Typically, when two people divorce, the divorce decree creates a legally binding contract regarding child custody, child support, spousal support, and visitation. It finalizes the provisions of the divorce so each spouse understands his or her responsibilities. However, life never turns out the way most people plan. Some parents might lose their job and might no longer be able to send child support. Others might wish to move to a different state with their child. If you need to change your divorce decree, you need to make what’s called a modification.
Modifying a divorce decree involves a new trial and could take a significant amount of time and money if two former spouses can’t agree on a change. The rules of the new trial will be dictated by an appellate court, and there are time restrictions on when the appeal must be filed.
Modification is usually required when former spouses can’t agree on an amendment. To modify an agreement, a person seeking the change must file a petition with the court that had jurisdiction over the divorce proceedings. A clerk of the court can tell you which forms need to be submitted.
If a judge finds you experienced a substantial change in circumstance, he or she will likely approve the modification if it is still in the child’s best interest. For example, changes in child support could be made if the financial needs of the child have changed or if there is a significant change in income for either parent.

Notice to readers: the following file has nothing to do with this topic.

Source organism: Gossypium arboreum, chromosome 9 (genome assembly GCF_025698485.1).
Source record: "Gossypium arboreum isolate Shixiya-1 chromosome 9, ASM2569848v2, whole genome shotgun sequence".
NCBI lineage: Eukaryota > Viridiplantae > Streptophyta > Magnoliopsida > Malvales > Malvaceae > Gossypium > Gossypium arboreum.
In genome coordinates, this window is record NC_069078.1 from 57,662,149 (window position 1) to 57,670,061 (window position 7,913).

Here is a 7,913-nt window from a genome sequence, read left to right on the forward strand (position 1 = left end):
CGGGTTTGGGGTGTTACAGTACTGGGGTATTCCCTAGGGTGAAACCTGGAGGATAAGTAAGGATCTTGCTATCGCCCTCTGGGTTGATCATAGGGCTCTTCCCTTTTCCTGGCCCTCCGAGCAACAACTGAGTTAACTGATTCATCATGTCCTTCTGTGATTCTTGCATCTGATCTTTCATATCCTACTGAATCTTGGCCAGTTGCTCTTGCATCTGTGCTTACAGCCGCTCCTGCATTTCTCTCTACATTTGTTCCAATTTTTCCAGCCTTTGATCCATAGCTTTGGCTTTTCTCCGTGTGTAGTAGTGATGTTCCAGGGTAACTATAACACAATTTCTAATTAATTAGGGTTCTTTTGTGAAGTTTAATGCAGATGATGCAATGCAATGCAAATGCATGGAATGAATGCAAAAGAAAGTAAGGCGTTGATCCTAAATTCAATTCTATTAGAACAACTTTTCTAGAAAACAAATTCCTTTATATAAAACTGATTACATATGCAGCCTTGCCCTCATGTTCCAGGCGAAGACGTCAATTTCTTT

Custody changes can be made if the current custodial situation is no longer in the child’s best interest. For example, if the child is experiencing abuse, neglect, or abandonment, the judge might reconsider child custody arrangements.
A preponderance of evidence is usually needed to make the modification request, meaning at least 51% of the evidence presented favors the person bringing the action.
If you’re interested in modifying your divorce decree, talk to our skilled Dayton divorce lawyers today. L. Patrick Mulligan & Associates, LLC has nearly 30 years of legal experience to offer your case. Let us see what we can do to help you meet your goals in court.
Contact us at (937) 685-7006 or fill out our online form to schedule a case consultation with us today.